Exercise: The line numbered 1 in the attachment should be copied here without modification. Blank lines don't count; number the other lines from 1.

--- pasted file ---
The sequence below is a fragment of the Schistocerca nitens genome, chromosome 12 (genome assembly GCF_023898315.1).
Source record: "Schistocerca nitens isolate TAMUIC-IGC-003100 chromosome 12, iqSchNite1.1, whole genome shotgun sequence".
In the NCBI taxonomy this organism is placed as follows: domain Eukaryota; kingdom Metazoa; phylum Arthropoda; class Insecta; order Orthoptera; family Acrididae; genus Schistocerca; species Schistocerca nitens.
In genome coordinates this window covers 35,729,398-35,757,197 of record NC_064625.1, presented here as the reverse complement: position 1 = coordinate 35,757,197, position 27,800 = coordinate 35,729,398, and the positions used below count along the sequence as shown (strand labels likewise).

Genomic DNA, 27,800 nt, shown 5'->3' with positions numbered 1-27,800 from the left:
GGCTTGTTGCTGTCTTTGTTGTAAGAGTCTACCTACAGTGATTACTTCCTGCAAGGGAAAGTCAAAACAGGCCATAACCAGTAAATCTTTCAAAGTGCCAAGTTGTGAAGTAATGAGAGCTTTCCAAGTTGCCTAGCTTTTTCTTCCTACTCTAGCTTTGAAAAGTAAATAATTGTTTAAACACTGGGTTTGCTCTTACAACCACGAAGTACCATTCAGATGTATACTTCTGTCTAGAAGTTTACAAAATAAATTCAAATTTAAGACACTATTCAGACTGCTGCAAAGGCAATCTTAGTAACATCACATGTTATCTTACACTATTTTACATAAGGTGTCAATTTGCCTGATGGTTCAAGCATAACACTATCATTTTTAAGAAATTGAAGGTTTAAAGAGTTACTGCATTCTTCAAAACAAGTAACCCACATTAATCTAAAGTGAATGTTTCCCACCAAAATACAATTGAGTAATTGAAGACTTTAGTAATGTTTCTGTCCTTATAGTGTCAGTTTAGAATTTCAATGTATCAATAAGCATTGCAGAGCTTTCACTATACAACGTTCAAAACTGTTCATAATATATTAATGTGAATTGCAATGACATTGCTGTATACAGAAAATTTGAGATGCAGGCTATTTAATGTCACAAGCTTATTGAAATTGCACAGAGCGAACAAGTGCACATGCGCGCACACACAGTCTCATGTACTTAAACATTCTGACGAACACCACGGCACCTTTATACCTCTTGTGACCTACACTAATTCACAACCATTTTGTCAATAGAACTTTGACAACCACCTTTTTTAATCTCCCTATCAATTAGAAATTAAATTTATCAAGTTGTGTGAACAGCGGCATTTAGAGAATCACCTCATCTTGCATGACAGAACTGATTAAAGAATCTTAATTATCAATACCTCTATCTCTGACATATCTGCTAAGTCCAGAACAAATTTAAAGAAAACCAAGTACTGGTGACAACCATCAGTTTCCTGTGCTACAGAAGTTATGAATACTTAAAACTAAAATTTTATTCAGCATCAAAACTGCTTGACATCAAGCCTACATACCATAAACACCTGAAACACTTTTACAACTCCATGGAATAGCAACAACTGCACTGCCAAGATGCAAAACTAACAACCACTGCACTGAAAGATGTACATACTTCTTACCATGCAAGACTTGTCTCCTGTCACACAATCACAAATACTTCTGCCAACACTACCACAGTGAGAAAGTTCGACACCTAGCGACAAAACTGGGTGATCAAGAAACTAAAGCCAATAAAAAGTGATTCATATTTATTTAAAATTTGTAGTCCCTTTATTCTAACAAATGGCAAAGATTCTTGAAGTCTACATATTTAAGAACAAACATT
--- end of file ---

The sequence below is a fragment of the Schistocerca nitens genome, chromosome 12 (genome assembly GCF_023898315.1).